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Moyamoya disease is a relatively uncommon, chronic cerebral vasculopathy of unknown aetiology that is characterised by unilateral or bilateral stenosis or occlusion of the proximal portion of the carotid arteries, together with an abnormal vascular network at the base of the brain. Most childhood cases manifest with the signs and symptoms of cerebral ischaemia or infarction, whereas intracerebral haemorrhage prevails in adults.1 2 We describe here a case of moyamoya disease in a 29 year old multiparous woman, who presented with involuntary limb movements induced by singing.
A 29 year old woman, gravida two, para two, presented to the neurological outpatient clinic at Chungbuk National University Hospital with recurrent episodes of brief involuntary movements affecting her left hand and arm. The movements were characterised as unilateral, brief, coarse, irregular, and wavering. There was no history of neuroleptic drug therapy, or family history of involuntary movement.
General physical, neurological, and neuropsychological examinations were unremarkable. Baseline blood tests, ECG, and chest radiography all yielded normal results. The episodes of the patient's involuntary movements were unique, in that they usually appeared while she was opera type singing in a choir at church. They were also occasionally provoked by some conditions of hyperventilation such as blowing to cool hot soup, or blowing the dust off a table. This suggested an underlying ischaemic pathophysiology and prompted us to investigate changes in brain vasculature and parenchyma. The short lived choreiform movements were usually preceded by a tingling sensation in her left hand, which occasionally extended to the left leg.
An EEG between ischaemic episodes disclosed diffuse slow waves bilaterally over the hemispheres; these slow waves increased as “build up” with the appearance of delta waves during hyperventilation. Magnetic resonance imaging showed areas of high signal intensity in both frontal subcortical regions, suggestive of focal ischaemic lesions (fig A and B). We determined the patient's cerebral vascular reserve using technetium-99m-HMPAO brain SPECT with acetazolamide challenge. This demonstrated a decreased vascular reserve in both frontal and temporal lobes, as well as in the basal ganglia. Magnetic resonance angiography and subsequent four vessel angiography showed nearly complete obstruction of the terminal portion of each internal carotid artery and the outline of a moyamoya network (fig C and D). Staged encephaloduroarteriosynangiosis was performed on the left and right sides, 1 week apart, resulting in an eventual amelioration of the patient's involuntary movements.
Chorea is one of the rarer, although acknowledged, presenting features of moyamoya disease; chorea is usually observed in children.3 4 It is suggested that about 6% of patients with moyamoya disease have chorea.5 Other types of involuntary movements have been described in patients with moyamoya disease: Valsalva related seizures,6 recurrent episodes of carpopedal spasm,7 recurrent torticollis,8and limb shaking transient ischaemic attack.9 Hemichorea is characterised by unilateral, brief, coarse, irregular, wavering, involuntary movements, and is usually caused by some asymmetric, focal brain lesion. The clinical presentation of our patient was associated with opera type singing.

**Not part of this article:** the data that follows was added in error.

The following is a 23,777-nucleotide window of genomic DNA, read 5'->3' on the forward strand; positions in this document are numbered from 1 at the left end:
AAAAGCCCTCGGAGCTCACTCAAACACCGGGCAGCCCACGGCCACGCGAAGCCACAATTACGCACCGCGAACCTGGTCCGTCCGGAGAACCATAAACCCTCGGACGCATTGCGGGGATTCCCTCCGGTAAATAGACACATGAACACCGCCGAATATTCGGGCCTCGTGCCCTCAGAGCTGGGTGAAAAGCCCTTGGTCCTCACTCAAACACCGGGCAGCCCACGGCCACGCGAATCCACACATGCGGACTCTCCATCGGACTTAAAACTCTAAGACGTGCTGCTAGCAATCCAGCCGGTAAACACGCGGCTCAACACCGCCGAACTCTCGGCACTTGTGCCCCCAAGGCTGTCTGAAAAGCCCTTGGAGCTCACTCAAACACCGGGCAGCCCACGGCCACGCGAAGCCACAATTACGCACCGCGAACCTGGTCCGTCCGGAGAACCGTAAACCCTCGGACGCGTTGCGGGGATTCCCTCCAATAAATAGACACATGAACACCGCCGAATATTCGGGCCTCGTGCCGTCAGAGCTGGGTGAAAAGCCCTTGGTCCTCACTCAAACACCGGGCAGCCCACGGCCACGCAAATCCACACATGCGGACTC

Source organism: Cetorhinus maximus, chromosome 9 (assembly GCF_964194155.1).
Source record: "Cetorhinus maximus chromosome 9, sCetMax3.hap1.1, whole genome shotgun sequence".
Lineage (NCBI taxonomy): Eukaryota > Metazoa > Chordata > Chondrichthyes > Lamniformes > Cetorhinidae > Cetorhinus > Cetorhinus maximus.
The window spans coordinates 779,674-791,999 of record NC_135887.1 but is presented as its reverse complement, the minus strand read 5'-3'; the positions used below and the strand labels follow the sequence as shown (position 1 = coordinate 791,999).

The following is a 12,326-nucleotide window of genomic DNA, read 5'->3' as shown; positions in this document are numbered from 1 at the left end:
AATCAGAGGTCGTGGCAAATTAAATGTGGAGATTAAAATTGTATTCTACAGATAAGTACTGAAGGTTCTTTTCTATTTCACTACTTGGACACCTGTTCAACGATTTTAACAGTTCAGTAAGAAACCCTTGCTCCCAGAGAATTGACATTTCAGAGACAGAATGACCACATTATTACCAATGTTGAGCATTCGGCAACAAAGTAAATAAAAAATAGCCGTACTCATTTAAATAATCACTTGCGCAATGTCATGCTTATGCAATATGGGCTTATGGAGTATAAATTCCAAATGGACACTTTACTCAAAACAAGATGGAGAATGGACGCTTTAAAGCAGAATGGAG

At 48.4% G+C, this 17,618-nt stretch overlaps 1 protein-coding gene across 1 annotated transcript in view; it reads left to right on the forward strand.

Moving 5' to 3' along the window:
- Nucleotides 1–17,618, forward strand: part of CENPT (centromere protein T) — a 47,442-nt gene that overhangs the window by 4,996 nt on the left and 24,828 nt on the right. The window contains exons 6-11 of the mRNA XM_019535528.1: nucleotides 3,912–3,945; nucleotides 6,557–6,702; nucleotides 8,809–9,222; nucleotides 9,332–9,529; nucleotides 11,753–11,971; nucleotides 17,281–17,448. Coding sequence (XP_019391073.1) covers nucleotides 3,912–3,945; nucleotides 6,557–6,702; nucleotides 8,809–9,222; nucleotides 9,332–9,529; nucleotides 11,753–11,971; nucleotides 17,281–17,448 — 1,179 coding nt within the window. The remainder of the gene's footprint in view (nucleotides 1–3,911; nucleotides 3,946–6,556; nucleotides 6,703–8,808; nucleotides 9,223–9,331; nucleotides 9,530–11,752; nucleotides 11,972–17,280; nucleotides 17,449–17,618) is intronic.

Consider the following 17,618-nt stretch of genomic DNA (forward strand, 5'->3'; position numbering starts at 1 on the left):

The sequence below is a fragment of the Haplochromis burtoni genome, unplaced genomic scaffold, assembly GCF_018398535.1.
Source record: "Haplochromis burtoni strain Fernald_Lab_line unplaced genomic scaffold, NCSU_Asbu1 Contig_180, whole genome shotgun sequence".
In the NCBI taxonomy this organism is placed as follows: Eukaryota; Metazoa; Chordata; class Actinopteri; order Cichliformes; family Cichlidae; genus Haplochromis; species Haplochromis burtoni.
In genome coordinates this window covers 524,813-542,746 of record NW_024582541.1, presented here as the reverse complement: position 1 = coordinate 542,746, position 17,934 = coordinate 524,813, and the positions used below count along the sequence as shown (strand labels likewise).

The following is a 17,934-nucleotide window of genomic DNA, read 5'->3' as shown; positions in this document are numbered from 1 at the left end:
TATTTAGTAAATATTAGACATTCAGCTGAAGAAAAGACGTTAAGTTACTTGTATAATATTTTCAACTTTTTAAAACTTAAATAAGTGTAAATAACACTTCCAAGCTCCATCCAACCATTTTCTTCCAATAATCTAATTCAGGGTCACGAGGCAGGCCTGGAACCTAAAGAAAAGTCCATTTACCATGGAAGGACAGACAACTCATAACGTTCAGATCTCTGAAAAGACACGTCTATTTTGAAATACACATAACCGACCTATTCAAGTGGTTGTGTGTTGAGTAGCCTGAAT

Singing requires both hyperventilation and the breath holding Valsalva's manoeuvre. Hyperventilation causes an increase in arterial oxygen tension, which subsequently causes vasoconstriction, which, in turn, reduces blood flow. In addition, Valsalva's manoeuvre increases cerebral venous pressure, which then increases intracranial blood volume and intracranial pressure, thereby reducing the arterial perfusion pressure. Thus, in those regions of the basal ganglia and cortex that are already critically perfused, hyperventilation and Valsalva's manoeuvre can easily lead to transient ischaemic insult, which may be clinically manifested by involuntary movements. It seems likely that hyperventilation and breath holding act synergistically to reduce brain perfusion. In this patient, the hemichoreic episodes were attributed to hypoperfusion of the contralateral cerebral hemisphere, and not to epileptogenic activity. Staged left and right encephaloduroarteriosynangiosis, using a frontal branch of the superficial temporal artery, was carried out, 1 week apart. This procedure eventually ameliorated the patient's choreic movements.
Chorea is not unusual in moyamoya disease. However, the causes of chorea are manifold and careful neuroradiological and clinical evaluation is required to distinguish them.10 Our findings emphasise that moyamoya disease should be included in the differential diagnosis of adult onset chorea. Recognition of this uncommon form of occlusive carotid disease is important in the early diagnosis and proper management of neurological deficits.
This study was partly supported by a Clinical Research Fund from Chungbuk National University Hospital.